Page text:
Guest blogger Bryan Doherty, senior market advisor with Stewart-Peterson Inc., has some ideas to help you prepare for the possibility of a long downward price slope.
How high can prices go? That’s been a popular question from producers amid our summer of volatility. And yet, a better question might be: Why is it important to know how high prices can go?
Since nobody can predict price accurately, why not plan for the possibilities and make decisions now for what prices will eventually do? Prices will move. When prices do reach the top-side objectives you’re looking for, you need to have strategies in place to take advantage of them. You may not have any idea of your production capability this year or, for that matter, next year. However, when value presents itself, one still has to push ahead with marketing strategies.
Let’s start with 2012 crop. The market is currently pushing into (or near) contract highs on a daily basis. On a better sign of a top, or when corn likely breaches 8.00 in December and beans push through 17.00, one has to realize that demand probably cannot keep up. In turn, this means prices could likely have a very long downward slope.
For this scenario, consider put options. Buying puts establishes a price floor, yet leaves the top side open. Sometimes markets make what is termed an accelerated top. The market could be peaking near 8.00 (or just above 8.00) on December corn. However, those who believe in the accelerated top theory would argue that prices need to push substantially higher on a spike through this level. Another strategy is to continue to make small incremental sales as the market moves upward. As you do this, you’re probably regretting each sale you made prior, yet in the long run, it’s important to recognize the average you are building without over-committing.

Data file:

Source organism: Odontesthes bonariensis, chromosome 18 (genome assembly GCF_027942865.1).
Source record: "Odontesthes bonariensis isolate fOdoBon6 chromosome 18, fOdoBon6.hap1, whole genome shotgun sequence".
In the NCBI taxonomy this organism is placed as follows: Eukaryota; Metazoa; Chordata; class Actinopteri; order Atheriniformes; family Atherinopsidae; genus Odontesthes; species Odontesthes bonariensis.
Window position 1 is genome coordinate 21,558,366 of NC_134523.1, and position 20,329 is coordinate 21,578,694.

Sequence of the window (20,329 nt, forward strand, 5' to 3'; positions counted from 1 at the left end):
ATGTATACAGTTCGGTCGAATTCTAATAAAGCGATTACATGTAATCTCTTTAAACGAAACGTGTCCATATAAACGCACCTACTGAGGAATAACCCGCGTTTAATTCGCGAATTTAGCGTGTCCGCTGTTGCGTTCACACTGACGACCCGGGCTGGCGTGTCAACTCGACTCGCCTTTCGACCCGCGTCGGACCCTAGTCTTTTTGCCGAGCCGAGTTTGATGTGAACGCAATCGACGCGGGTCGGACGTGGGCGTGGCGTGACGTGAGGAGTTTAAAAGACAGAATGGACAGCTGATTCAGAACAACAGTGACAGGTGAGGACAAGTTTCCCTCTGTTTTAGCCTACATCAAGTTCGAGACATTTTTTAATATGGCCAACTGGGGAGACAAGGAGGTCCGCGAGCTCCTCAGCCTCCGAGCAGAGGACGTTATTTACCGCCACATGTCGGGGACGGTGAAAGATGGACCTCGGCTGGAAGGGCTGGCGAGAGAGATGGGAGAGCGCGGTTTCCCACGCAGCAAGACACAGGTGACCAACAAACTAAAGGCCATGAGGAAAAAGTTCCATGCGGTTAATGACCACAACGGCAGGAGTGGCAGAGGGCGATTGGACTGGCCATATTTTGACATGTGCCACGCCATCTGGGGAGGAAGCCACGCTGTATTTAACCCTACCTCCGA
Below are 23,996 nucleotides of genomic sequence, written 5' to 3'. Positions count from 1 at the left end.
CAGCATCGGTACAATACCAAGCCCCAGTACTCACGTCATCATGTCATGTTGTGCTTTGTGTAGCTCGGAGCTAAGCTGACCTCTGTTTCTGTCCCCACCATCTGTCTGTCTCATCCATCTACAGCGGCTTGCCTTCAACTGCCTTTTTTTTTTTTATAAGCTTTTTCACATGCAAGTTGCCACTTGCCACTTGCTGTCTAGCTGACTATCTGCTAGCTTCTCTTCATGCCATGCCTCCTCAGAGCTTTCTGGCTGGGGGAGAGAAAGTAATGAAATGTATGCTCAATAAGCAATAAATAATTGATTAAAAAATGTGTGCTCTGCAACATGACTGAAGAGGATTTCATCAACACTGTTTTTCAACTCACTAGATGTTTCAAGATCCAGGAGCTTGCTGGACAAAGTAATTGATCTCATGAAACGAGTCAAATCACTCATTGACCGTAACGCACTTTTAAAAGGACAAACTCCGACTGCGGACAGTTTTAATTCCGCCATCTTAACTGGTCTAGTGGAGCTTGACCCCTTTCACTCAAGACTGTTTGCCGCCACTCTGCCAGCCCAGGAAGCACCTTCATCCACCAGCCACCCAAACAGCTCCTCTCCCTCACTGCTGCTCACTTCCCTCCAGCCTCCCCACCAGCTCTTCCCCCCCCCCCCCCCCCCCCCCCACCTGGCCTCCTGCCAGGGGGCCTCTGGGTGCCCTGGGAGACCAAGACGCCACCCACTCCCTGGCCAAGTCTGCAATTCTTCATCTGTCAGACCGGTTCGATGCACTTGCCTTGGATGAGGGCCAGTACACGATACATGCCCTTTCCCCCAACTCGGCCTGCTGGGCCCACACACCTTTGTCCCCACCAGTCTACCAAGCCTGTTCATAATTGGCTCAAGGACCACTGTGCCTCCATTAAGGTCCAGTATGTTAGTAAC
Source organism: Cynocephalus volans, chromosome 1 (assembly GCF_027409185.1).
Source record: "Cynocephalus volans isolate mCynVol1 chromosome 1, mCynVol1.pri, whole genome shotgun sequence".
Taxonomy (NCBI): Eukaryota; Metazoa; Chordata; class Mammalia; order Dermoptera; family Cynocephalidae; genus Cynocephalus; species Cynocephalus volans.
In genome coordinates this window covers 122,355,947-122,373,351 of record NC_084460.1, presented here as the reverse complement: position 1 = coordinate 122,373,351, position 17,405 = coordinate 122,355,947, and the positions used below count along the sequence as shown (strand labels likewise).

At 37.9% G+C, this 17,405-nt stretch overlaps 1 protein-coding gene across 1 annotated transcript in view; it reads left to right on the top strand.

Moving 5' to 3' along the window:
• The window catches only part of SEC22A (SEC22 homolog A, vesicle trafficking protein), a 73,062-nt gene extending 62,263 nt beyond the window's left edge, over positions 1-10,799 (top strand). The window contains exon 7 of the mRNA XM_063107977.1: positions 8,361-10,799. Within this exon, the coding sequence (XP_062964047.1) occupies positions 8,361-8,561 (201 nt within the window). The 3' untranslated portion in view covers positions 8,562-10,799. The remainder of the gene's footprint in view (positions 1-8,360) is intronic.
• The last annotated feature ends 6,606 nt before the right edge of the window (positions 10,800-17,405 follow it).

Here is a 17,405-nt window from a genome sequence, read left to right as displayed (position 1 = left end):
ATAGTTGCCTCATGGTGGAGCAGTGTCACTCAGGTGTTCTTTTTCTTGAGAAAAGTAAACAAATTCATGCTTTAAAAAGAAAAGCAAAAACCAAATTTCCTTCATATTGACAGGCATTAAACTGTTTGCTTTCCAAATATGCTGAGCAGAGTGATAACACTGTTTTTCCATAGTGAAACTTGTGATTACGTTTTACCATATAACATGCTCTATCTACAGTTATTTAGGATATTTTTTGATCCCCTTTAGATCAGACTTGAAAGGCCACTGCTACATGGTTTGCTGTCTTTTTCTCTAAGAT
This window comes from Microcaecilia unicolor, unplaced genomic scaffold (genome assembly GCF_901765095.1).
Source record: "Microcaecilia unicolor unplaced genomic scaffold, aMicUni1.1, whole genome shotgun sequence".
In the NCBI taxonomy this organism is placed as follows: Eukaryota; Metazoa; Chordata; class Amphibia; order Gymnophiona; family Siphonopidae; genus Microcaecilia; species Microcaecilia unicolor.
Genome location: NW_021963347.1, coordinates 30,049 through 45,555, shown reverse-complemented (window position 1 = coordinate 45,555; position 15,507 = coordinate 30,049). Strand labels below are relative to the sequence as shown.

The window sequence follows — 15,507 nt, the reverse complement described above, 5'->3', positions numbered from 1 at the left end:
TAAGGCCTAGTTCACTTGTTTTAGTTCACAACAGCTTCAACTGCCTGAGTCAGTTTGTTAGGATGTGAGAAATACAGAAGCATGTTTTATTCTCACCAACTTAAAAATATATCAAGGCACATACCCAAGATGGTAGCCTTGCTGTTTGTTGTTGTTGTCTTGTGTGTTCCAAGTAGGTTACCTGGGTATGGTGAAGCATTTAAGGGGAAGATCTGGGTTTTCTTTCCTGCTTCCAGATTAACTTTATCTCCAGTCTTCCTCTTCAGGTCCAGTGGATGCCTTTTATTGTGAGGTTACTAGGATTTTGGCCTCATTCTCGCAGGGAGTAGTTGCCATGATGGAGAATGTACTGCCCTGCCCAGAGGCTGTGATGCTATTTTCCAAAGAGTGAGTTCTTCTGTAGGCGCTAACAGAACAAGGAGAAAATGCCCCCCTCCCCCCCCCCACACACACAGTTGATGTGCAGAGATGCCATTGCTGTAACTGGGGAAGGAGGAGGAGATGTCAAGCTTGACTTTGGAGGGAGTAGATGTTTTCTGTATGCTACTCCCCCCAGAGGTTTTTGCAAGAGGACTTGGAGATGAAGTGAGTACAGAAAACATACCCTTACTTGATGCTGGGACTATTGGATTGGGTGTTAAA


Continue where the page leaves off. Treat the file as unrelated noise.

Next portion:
For 2012, it’s important for you to look at opportunity. First and foremost will likely be either the hedge-to-arrive strategy or selling futures. Hedge-to-arrive contracts are executed by your elevator that sells futures for you and meets margin requirements. You have to be careful about how much of this you do. The elevator could run into financial trouble or they may over-extend themselves on the number of contracts they’re writing, since they may write contracts for a cumulative whole of their customer base. If basis is wide, hedge-to-arrives are often a nice alternative for farmers to get started. Forward contracting is certainly a possibility. However, basis is usually wide in spring and summer, therefore making the hedge-to-arrive alternative more attractive.
As for put options into the 2013 corn and beans crops, you have to realize you are paying for a very long-term contract – which is not to say you shouldn’t. However, your money may be spent elsewhere in a better fashion. The real advantage to purchasing a put, even though it will cost quite a bit of time value premium, is that it leaves the top side open. Should prices advance further for new crop prices, you may be in a position then to more aggressively forward sell through contracting, hedge-to-arrives, or selling futures.
There are a number of different tools and strategies that can be utilized in accordance with your specific situation. Applying those tools, and preparing for the possibilities, trumps trying to outguess the market.
Bryan Doherty is a senior market advisor with Stewart-Peterson Inc. You can reach Bryan at email@example.com. Scott Stewart is president and CEO of Stewart-Peterson, a commodity marketing consulting firm based in West Bend, Wis. You may reach Scott at 800-334-9779, email him at firstname.lastname@example.org
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